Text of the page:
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9.08.10 | A binary calculator with an ATmega16L, 8 LEDs and 4 buttons
Filed under: Computer — Tags: , , , , , — Dr. Ivan @ 21:23 — Comments (2)

A quick one today: This was my second project done with ATmega microcontrollers (or any MCUs for that matter) – my first being of course the knight rider which is probably not worth a blog post (but you can find source for it here though). Here I am working with an ATmega16L and a rather nifty development board (STK16+). However, you can do with pretty much ANY microcontroller, 8 LEDs and some buttons.


This is by and large a programmatic challenge since our input and output methods are rather simplistic. Nonetheless being the first ATmega project of mine it gave a great insight into what could and could not be done on this platform. Below I will outline my goals and my approach. The source code, written in C, is rather poorly commented, but much of it should be self explanatory. You can get both it and the Makefile from the download section which I will be linking to.

Goals and challenges

The goal of the project was to make something at least half-way useful with just my development board and nothing more (well except for the connector cables of course, but they came bundled with the board itself). So no external components and no soldering.

The Plan

The idea behind this binary calculator was to give the user possibility to enter numbers by flipping bits of a byte symbolised by the 8 LEDs on the development board. The input itself would be conveyed by buttons on the very same board.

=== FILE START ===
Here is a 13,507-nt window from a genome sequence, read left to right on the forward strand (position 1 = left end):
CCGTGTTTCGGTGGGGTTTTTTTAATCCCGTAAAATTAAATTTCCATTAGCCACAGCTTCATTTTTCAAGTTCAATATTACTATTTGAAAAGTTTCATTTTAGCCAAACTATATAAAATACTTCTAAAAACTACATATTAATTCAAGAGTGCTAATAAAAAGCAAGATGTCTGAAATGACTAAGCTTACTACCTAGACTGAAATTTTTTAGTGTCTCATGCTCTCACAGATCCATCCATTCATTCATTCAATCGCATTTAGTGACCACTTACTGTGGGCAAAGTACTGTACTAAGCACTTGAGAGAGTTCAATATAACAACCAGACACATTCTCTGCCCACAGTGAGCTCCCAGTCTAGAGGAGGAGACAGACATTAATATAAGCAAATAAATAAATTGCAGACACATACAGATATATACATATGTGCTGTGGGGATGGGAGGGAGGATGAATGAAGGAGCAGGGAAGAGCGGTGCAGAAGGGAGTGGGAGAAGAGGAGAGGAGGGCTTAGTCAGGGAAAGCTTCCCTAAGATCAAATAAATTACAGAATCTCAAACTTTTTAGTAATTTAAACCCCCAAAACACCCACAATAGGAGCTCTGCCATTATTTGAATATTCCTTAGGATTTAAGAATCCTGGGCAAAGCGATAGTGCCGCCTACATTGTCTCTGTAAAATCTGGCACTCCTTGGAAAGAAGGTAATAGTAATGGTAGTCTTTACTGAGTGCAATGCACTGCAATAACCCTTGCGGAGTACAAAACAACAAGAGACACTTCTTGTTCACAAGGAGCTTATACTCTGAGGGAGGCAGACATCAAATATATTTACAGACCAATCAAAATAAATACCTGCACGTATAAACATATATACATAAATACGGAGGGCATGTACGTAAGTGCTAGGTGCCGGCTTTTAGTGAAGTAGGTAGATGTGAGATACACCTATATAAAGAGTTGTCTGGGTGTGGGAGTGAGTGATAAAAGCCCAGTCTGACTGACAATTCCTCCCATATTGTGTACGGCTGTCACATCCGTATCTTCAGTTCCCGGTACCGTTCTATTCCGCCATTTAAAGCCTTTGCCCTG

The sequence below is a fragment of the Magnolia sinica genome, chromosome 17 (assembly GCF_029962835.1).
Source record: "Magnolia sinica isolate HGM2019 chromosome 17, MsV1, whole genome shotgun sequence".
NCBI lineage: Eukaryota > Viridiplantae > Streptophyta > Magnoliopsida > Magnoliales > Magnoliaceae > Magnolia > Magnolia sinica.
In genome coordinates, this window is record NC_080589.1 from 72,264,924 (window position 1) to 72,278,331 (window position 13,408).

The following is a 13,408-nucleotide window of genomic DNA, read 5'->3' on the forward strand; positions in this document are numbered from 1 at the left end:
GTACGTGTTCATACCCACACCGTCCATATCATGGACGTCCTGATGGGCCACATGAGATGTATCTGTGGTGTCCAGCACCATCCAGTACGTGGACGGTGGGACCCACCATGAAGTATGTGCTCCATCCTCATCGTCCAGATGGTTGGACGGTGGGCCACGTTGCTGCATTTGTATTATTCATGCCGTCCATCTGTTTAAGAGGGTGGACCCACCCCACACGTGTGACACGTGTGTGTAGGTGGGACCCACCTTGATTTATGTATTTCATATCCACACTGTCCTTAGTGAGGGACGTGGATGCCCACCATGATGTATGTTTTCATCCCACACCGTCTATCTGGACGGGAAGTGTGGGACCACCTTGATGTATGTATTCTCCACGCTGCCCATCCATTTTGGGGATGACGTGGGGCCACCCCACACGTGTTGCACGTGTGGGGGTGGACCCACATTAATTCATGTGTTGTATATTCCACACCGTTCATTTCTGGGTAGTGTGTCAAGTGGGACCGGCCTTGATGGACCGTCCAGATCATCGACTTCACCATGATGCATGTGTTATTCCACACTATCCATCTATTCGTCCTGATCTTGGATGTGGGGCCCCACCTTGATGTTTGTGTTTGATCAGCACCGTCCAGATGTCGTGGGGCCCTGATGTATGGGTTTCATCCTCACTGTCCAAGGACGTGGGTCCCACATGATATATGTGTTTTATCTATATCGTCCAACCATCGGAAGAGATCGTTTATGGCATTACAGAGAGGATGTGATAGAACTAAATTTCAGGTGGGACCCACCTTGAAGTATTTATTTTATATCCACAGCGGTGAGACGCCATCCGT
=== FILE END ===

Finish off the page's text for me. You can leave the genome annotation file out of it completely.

First the user would input one number, the operation and finally the last number after which he or she would be presented with the results represented in binary format.

This requires us to catch input from buttons and blink the cursor. I did not implement this project with interrupts, but I found that it would perhaps be a slight overkill for such simple task.

Material list

  • STK16+ – I am using just this development board (you can find a picture of it on my equipment page). However, you can of course use pretty much any other MCU (even other than ATmega), plus some LEDs, resistors and pushbuttons.
  • Connector cables – you will need female-female connector cables. These should have been supplied with the dev board.

Putting it all together

Again, just connect the jumper cables to the appropriate ports and flash the MCU with the code.

Conclusion and possible modifications

To conclude, this project gave me great insights into how the AVR platform could be manipulated. Having had very little experience with electronics in general this was also a quick introduction to its basic aspects.

I hope you can use some of the source code for learning. Feel free to comment and critique.

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  1. avatar

    plz send me programing code for simple calculater for avr atmega16 for lcd (16*2)display…..

    Comment by RAMDAS — 07/10/2011 @ 20:26

  2. avatar

    Well, no, RAMDAS. I can’t send you the entire code – first of all I don’t know what setup you are using. Secondly, even if I did – I am not doing your entire homework for you, sorry. Why don’t you ask a specific question – I will be glad to answer it as well as I can!

    Comment by Dr. Ivan — 07/10/2011 @ 23:16

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